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Old 01-27-2011, 03:13 AM   #1
liftedtrucks4me
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New to this site but have been brewing for a few months.

I have a dark ale with a tart taste to it at first but the after taste is normal. What does it sound like I did wrong during the process.

The latest one I did was a lager and it has a bubbly taste to it. Sort of like champagne(believe I spelled that right).

Both of them I used the Thomas Cooper ingredients kits and just followed the directions.

Thanks for the help

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Old 01-27-2011, 03:27 AM   #2
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Your dark ale: Best-case scenario is cold fermentation bite. Worst case, you got a little wild yeast in there and need to reevaluate your sanitation procedures.

On your lager, not sure what to tell you. I've not done any lagers. I'm sure someone will chime in quickly and hopefully my post will give you a bump. If you were talking about ales, I'd ask you if you used a lot of cane sugar, but I guess we'd still have no real idea what was in the kit.

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Old 01-27-2011, 03:41 AM   #3
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cold fermentation bite, explain this to me better, does this mean that i left it in too cold of a place?

I am starting a new batch tomorrow morning. I am making a copper ale and when I put it in the bottling bucket I am adding raspberry flavoring to it to make raspberry ale. I went to the local supplier for this and he set me up with a book and all the ingredients to make this batch perfect.

I think it might have been when i was cleaning it before I did the ale. I used regular dish shop and then used a powder to eliminate all the yeast left over from the previous batch. I never used the bleach formula and let everything soak.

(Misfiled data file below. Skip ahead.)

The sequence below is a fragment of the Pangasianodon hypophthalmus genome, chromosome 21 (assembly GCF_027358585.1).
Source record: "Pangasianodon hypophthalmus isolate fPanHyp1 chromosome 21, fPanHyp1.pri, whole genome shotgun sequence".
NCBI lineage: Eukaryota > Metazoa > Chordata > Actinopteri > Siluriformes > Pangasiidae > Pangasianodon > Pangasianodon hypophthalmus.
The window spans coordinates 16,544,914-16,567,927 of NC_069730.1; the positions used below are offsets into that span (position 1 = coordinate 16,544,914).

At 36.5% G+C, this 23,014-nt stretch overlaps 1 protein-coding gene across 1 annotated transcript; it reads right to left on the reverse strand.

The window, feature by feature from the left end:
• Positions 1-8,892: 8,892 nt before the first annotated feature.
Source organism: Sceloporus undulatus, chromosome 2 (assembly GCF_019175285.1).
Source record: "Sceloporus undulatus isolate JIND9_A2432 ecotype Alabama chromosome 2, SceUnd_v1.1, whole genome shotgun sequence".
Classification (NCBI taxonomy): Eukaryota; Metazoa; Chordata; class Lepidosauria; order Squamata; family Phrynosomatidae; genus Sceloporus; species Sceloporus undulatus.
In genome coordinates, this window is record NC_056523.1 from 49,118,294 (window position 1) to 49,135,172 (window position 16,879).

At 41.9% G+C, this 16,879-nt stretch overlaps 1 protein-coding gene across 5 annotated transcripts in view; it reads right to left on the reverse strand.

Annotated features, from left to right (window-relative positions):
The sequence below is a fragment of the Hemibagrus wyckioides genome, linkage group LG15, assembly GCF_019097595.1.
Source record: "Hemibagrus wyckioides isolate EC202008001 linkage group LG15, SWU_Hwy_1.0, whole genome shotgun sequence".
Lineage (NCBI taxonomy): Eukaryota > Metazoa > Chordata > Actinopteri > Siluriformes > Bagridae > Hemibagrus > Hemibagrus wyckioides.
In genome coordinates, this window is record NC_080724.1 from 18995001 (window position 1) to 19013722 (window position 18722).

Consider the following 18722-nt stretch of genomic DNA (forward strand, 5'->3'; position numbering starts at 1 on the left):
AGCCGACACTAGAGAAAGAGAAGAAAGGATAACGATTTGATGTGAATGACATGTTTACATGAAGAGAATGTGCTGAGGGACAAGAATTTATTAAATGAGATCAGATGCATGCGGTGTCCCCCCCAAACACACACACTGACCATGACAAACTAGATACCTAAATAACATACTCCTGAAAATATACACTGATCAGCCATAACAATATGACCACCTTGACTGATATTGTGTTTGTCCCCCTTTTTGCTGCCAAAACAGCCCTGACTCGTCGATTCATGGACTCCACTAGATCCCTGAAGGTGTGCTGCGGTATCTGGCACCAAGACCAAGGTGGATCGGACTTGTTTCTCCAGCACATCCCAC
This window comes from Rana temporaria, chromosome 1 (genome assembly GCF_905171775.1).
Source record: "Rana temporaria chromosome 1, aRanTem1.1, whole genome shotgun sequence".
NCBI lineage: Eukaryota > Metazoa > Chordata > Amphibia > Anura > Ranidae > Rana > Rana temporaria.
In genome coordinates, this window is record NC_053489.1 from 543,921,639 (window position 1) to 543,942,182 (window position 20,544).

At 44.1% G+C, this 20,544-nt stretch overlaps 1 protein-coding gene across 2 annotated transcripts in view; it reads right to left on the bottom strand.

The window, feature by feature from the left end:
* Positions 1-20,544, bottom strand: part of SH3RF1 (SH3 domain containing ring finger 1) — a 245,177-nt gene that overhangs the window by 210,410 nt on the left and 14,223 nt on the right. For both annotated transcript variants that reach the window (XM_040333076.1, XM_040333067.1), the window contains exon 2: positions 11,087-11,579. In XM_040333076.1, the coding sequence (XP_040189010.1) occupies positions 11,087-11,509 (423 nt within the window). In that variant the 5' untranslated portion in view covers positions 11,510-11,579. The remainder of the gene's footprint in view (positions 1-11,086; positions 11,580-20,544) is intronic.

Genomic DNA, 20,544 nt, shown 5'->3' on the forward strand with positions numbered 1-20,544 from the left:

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Old 01-27-2011, 04:09 AM   #4
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How cold was your fermentation? Ale yeasts work best at the temperature marked on the package. I've never fermented ale below 65.

Not sure about your last sentence. It sounds like you're saying you didn't sanitize. Liquid dish soap helps but it definitely doesn't sanitize surfaces.

You're worrying me here.

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Old 01-27-2011, 04:25 AM   #5
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I boiled all the ingredients and 2 gallons of water, after boiling for 20 minutes i mix the 2 gallons with the 3 gallons of cold water in ther fermenter. At 78 degrees I mixed the yeast that came with the kit and put it in my basement for 2 weeks. This was in late november and early december.

I didn't do the bleach santize before the lager, I did it every other time but I just forgot before that batch. I learned my lesson on it now and I'll never do a batch without properly cleaning and santizing, rookie mistake.

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Old 01-27-2011, 08:44 PM   #6
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My basement stayed around 55-60 in November and December. Possible yours was lower. I've experienced bite from ales that I fermented at 65. I try to stay closer to 68-70, depending on the yeast. Out of curiosity, was this the kit you used? http://www.amazon.com/gp/product/B00...ag=invihand-20

Not sure what type of bittering hops are in there, but you might just be more sensitive to hop bitterness. Though, there really shouldn't be much in a nut brown.

You might consider fermenting in a temperature controlled environment. I bought a chest freezer and a digital temp controller long ago. My beers have improved since. I realize that's not an option for everyone. If I didn't have that, I'd definitely just ferment in my house where I know it stays 68 in the winter.

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Old 01-28-2011, 01:30 AM   #7
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that was the kit I used. are they good kits to use or is there something better to use?

I got a dog door in my basement so it probably was colder. The batch I just did today I left actually in the house in a corner so the temperature should be fine.

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Old 01-28-2011, 11:45 AM   #8
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Maybe someone will chime in on that question. I've never used those kits. I've found the Midwest kits to be fantastic. http://www.midwestsupplies.com/homeb...cipe-kits.html

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